In the mid-1800s, Sweet Home Laundry Soap (a New Hampshire merchant) started giving out copper tokens to buyers, which they could later exchange for premium products only available for purchase to these token owners. This was a huge success and lasted throughout the 19th and 20th centuries.
Source: Catalog of Babbitt’s Premium products
This works for a few reasons:
- A gift in the form of a physical product feels more real
- It rewards them for being a customer and connects it to a feeling of exclusivity
Here is a similar modern-day example from Mirenesse:
2. Surprise them with unconditional points:
Surprise your existing customers this BFCM by depositing an unexpected, unconditional balance of loyalty points in their accounts. Then, send them an email or message along the lines of “remember to gift yourself too, this year.”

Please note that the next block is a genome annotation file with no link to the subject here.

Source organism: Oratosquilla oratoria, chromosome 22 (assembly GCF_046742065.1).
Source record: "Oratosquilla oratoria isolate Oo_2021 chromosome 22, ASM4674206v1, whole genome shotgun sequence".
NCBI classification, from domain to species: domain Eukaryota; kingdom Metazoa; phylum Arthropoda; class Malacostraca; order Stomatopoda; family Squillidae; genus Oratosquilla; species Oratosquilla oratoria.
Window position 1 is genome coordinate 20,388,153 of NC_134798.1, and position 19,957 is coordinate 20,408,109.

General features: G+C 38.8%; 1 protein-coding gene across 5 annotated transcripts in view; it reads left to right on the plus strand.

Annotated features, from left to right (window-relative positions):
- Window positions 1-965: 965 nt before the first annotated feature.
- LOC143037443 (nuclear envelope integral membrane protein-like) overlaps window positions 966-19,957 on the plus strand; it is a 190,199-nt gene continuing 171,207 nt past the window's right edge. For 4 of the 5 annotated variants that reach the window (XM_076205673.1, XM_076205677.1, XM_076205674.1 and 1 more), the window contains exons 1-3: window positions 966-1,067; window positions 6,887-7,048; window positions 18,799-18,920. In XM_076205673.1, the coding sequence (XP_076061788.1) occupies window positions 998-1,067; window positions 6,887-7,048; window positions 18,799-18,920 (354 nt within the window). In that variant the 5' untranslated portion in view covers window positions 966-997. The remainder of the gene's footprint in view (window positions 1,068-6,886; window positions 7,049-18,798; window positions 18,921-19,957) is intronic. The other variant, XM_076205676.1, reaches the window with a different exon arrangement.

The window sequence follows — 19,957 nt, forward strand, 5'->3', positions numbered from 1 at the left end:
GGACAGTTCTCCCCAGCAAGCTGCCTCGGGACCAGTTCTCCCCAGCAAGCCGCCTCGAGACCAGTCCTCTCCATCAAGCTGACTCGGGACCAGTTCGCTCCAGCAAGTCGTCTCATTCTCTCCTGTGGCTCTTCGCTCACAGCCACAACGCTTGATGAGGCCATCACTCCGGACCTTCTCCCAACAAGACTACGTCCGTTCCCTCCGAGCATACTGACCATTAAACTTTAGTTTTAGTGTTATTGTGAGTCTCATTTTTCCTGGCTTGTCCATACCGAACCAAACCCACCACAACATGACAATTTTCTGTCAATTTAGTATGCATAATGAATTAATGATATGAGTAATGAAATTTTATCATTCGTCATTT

Why it works:
- The surprise element alone creates a dopamine hit
- Unconditional giving is more generous and better received
3. Make the giving charitable
In The new discounting playbook, 63% of consumers said they wanted brands to give them an opportunity to contribute to a charity or initiative aligned with their values.
Instead of giving discount rewards for their loyalty points, customers can choose from a variety of charitable actions, such as giving away free meals or planting trees.
Why it works:
- It can be more satisfying than taking a few dollars off a purchase
- It associates a good feeling with the brand
- It reaffirms your brand’s alignment with their values
- The holiday period is prime time for giving
4. Expand your giving to their friends and family
If you want to weave your brand into their lives even further, help them give to the people they love.